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Rfc2898DeriveBytes Constructor (Byte[], Byte[], Int32)

Note: This constructor is new in the .NET Framework version 2.0.

Initializes a new instance of the Rfc2898DeriveBytes class using a password, a salt, and number of iterations to derive the key.

Namespace: System.Security.Cryptography
Assembly: mscorlib (in mscorlib.dll)

public:
Rfc2898DeriveBytes (
	array<unsigned char>^ password, 
	array<unsigned char>^ salt, 
	int iterations
)
public Rfc2898DeriveBytes (
	byte[] password, 
	byte[] salt, 
	int iterations
)
public function Rfc2898DeriveBytes (
	password : byte[], 
	salt : byte[], 
	iterations : int
)

Parameters

password

The password used to derive the key.

salt

The key salt used to derive the key.

iterations

The number of iterations for the operation.

Exception typeCondition

ArgumentException

The specified salt size is smaller than 8 bytes or the iteration count is less than 1.

ArgumentNullException

The password or salt is a null reference (Nothing in Visual Basic).

The salt size must be 8 bytes or larger and the iteration count must be greater than zero. The minimum recommended number of iterations is 1000.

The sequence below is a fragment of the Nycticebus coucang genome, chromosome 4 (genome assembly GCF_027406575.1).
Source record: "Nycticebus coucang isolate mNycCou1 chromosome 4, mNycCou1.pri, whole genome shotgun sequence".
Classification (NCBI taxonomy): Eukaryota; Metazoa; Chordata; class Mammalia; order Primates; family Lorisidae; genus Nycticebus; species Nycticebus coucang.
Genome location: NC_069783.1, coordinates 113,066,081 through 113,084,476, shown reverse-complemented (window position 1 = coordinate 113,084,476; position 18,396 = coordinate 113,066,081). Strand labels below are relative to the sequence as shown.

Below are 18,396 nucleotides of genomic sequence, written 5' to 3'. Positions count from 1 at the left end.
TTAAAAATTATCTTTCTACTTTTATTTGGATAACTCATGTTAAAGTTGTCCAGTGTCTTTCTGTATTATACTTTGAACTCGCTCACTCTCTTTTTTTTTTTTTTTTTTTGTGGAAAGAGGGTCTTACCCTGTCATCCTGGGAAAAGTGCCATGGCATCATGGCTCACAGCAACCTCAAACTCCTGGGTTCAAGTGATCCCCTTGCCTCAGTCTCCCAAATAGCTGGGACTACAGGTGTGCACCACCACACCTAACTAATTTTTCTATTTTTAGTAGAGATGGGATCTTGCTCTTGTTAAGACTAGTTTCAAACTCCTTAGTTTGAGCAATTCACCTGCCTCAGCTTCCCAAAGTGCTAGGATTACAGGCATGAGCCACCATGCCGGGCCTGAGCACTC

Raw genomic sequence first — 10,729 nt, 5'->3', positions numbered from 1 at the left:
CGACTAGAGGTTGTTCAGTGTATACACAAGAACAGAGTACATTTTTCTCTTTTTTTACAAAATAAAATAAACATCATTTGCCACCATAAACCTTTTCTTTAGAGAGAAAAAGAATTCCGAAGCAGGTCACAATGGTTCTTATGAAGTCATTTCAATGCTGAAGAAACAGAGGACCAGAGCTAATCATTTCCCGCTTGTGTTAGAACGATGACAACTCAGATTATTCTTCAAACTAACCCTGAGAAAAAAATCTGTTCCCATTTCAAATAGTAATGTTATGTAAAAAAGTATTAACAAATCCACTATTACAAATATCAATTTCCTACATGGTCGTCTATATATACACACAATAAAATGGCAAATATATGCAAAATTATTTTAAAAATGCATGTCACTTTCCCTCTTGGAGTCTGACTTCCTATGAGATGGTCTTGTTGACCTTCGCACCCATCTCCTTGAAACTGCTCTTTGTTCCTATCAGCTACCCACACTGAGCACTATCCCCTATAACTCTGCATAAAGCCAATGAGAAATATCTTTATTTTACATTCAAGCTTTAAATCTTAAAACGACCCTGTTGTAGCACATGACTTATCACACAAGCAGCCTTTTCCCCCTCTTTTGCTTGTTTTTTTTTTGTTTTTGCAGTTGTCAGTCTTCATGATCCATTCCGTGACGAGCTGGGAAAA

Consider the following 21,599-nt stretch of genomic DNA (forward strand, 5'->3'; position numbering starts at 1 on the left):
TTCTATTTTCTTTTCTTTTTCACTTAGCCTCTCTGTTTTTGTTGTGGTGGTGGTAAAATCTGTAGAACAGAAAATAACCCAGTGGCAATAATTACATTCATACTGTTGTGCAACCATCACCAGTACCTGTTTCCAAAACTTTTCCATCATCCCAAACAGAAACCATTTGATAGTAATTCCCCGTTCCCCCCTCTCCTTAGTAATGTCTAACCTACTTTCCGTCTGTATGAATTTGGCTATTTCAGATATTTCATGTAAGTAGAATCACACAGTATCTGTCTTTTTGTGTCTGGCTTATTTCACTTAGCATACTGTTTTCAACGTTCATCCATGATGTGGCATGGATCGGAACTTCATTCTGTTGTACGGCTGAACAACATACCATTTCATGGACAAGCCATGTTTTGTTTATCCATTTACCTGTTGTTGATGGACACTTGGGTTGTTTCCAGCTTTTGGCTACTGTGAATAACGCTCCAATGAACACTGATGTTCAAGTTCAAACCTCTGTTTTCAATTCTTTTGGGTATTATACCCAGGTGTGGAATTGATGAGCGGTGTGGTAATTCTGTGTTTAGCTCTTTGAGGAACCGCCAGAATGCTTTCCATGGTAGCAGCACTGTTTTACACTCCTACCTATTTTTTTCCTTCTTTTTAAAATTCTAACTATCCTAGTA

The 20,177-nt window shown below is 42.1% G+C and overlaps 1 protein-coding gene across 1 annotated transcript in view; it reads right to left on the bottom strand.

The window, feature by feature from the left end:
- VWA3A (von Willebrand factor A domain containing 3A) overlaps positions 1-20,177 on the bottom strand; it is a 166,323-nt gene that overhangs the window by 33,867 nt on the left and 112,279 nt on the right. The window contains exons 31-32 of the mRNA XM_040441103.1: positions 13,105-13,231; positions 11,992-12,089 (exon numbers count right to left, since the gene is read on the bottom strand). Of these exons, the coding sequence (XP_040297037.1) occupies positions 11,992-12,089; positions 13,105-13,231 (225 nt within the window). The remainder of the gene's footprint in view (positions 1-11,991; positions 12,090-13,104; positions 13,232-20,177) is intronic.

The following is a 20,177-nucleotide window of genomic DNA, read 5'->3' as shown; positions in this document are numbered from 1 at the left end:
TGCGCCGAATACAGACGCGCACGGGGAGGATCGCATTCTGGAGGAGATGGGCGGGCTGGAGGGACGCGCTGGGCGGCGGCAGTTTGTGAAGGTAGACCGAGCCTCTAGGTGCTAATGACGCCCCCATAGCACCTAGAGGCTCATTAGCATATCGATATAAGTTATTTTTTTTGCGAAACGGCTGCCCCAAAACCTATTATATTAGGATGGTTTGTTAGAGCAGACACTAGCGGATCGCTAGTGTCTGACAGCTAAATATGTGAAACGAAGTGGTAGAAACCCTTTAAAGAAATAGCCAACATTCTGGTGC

RFC 2898 includes methods for creating a key and initialization vector (IV) from a password and salt. You can use PBKDF2, a password-based key derivation function, to derive keys using a pseudo-random function that allows keys of virtually unlimited length to be generated. The Rfc2898DeriveBytes class can be used to produce a derived key from a base key and other parameters. In a password-based key derivation function, the base key is a password and the other parameters are a salt value and an iteration count.

For more information about PBKDF2, see RFC 2898, "PKCS #5: Password-Based Cryptography Specification Version 2.0", available on the Request for Comments Web site at http://www.rfc-editor.org. See section 5.2, "PBKDF2", for complete details.

Security noteSecurity Note

Never hard code a password within your source code. Hard-coded passwords can be retrieved from an assembly using the MSIL Disassembler (Ildasm.exe), a hex editor, or by simply opening up the assembly in a text editor such as Notepad.exe.

Windows 98, Windows 2000 SP4, Windows Millennium Edition, Windows Server 2003, Windows XP Media Center Edition, Windows XP Professional x64 Edition, Windows XP SP2, Windows XP Starter Edition

The .NET Framework does not support all versions of every platform. For a list of the supported versions, see System Requirements.

.NET Framework

Supported in: 2.0

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